Following a 2006 season in which he seemed untouchable on the mound, Cla Meredith has struggled this year. No one expected a repeat of his 1.07 ERA performance, but the increase by almost 3.5 runs per nine is worrisome. His QuikERA for 2006 was 2.82, but his 2007 QERA isn’t much higher at 3.39; there isn’t a significant difference in his peripherals, and relief pitcher ERA fluctuates often due to small samples. What’s his problem then, if his peripherals aren’t to blame?

Olise C. Meredith attended Virginia Commonwealth University in his home state, posting a dominant stretch from 2003-2004, where he worked mostly in relief:

Year Team              IP    K/9  BB/9   K/BB   HR/9    H/9    RA
2002 VA Common(NCAA)  44.0   6.3   2.5    2.6    0.6    9.2   5.32
2003 VA Common(NCAA)  60.1  10.4   2.4    4.4    0.3    6.6   1.19
2004 VA Common(NCAA)  67.0  11.3   1.6    7.0    0.4    6.6   3.62

The increased strikeout rate coupled with the dip in hit rate made Meredith a valuable commodity, and the Red Sox selected him in the sixth round of the 2004 draft. He signed soon after and found himself assigned to Augusta in the Sally League for his professional debut:

Year Team           IP    K/9  BB/9   K/BB   HR/9    H/9    RA
2004 Augusta(A)    15.1  10.6   1.8    6.0    0.0    4.7   0.00
2004 Sarasota(A+)  16.1   8.8   1.7    5.3    0.0    8.3   2.20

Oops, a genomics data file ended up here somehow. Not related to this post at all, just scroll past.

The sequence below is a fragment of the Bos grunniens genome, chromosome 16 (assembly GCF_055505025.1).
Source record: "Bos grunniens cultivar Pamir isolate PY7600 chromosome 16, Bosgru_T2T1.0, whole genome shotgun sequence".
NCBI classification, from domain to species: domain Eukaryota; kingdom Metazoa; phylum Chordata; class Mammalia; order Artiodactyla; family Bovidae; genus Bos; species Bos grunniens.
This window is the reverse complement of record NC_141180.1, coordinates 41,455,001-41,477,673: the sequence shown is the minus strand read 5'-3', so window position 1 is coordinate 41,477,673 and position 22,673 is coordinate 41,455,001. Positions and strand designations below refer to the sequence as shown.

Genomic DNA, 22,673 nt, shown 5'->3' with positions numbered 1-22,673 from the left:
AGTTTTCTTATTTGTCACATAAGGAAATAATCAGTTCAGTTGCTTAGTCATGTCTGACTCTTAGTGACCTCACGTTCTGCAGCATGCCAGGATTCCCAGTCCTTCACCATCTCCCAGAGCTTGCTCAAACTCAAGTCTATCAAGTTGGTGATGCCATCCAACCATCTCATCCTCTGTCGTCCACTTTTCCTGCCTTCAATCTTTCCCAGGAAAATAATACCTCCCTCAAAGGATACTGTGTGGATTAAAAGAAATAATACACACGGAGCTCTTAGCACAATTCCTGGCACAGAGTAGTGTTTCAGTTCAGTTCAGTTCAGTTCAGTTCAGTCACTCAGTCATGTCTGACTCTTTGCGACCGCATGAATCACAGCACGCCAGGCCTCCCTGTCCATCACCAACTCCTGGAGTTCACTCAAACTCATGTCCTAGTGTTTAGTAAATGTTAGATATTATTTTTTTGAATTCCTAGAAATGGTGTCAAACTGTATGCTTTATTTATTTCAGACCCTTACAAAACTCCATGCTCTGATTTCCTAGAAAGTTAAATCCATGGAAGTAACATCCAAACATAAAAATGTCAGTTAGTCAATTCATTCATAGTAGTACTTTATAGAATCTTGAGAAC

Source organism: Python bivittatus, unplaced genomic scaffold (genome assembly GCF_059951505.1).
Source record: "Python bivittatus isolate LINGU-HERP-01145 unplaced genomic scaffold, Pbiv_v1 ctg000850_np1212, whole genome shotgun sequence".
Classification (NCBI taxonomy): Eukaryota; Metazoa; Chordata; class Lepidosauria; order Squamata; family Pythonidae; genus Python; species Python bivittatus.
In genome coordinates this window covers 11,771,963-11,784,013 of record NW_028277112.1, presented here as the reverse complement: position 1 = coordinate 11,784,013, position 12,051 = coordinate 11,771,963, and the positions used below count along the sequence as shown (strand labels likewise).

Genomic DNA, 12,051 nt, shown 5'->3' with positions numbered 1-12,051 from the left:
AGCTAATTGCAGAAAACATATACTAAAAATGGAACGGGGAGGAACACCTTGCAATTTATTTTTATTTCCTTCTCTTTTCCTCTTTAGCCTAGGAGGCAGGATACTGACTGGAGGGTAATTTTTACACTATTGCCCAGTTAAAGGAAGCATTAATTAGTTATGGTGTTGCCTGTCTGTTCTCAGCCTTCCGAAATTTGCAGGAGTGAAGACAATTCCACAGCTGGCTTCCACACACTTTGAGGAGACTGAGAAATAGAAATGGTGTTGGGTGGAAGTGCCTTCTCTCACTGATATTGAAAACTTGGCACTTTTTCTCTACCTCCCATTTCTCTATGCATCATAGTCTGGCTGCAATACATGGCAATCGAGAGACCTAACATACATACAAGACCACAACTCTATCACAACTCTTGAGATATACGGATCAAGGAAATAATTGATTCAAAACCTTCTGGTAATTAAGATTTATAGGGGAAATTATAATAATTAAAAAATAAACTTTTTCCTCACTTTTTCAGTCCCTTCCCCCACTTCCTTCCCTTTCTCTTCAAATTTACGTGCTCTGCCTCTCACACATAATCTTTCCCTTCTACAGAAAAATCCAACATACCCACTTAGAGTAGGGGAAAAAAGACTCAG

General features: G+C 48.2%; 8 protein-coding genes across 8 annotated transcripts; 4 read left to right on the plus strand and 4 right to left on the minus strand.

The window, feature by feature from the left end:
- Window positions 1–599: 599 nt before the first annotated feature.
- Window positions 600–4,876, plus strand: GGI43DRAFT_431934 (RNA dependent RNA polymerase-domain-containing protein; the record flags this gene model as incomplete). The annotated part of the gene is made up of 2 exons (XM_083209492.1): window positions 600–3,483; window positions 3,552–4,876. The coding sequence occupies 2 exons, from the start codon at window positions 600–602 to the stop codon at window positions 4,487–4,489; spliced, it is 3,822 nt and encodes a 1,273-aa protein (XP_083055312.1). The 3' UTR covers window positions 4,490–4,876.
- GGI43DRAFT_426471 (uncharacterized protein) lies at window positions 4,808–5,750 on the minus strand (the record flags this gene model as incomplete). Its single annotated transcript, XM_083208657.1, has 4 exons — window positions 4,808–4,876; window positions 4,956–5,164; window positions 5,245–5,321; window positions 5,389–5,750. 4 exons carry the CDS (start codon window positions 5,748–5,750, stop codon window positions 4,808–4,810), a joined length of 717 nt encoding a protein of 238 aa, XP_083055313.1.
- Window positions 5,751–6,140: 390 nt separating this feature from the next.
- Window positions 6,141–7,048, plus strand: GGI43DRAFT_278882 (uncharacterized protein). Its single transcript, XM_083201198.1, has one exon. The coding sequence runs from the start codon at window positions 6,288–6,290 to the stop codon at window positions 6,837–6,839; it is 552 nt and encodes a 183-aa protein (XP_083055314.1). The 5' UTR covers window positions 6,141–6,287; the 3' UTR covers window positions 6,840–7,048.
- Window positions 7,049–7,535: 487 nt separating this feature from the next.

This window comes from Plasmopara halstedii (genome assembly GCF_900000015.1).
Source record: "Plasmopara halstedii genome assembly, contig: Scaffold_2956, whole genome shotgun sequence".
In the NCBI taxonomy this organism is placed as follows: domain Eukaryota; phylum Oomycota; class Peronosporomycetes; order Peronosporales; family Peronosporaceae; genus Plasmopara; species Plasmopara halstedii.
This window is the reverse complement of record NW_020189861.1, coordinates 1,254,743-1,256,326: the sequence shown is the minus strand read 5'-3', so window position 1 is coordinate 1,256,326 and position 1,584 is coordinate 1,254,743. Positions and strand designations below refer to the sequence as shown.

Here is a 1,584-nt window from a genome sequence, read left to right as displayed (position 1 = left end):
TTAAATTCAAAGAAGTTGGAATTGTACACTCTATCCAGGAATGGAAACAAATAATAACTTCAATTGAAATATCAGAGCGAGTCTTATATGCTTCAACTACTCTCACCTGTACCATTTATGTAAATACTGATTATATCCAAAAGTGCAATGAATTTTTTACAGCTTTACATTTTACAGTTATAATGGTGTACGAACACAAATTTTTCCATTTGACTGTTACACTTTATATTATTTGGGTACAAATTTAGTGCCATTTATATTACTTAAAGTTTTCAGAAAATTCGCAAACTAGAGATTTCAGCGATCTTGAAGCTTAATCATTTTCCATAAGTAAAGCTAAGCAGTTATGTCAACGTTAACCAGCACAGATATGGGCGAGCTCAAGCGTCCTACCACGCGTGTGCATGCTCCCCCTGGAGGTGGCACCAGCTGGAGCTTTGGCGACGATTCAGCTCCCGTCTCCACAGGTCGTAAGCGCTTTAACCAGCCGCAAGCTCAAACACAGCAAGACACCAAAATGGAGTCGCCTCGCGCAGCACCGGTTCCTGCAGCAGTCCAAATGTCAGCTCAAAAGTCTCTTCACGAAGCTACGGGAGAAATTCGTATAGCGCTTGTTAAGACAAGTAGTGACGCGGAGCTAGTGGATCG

It’s tough to argue with those peripherals: low hit rates, high strikeout rates, no homers and only 6 walks in 31 2/3 innings. Despite his selection as a sixth rounder, Baseball America made Meredith prospect #21 in Boston’s organizational rankings. A lot of that had to do with the Sox top heavy system though:

Though he didn’t join the organization until June, Meredith led all Boston farmhands with 18 saves while splitting time between two full-season Class A teams. He used a crossfire, low three-quarters delivery that generates a lot of life and deception. The Red Sox compare the sink on his fastball to postseason hero Derek Lowe‘s, grading it as a 70 on the 20-80 scouting scale. Meredith’s sinker arrives at 87-90 mph and is nearly impossible to lift, as evidenced by his 47-8 groundball-flyball ratio as a pro. His slider is a borderline average pitch that needs more consistency.

Meredith would make four stops in 2005, with just one inning at High-A Wilmington and the rest at Double-A, Triple-A and the majors. His performance wasn’t as impressive as those jumps suggest, though; the first Sox mistake with Meredith wasn’t dealing him, it was rushing him to the majors after a few innings in Double-A and then sending him to Triple-A in a panic when that failed miserably:

Year Team             IP    K/9  BB/9   K/BB   HR/9    H/9    RA
2005 Portland(AA)    15.0   7.2   1.8    4.0    0.0    3.0   0.00
2005 Pawtucket(AAA)  48.1   7.8   2.2    3.5    1.1   11.7   5.59
2005 Boston(MLB)      2.1   0.0  15.4     -     3.9   23.1  27.00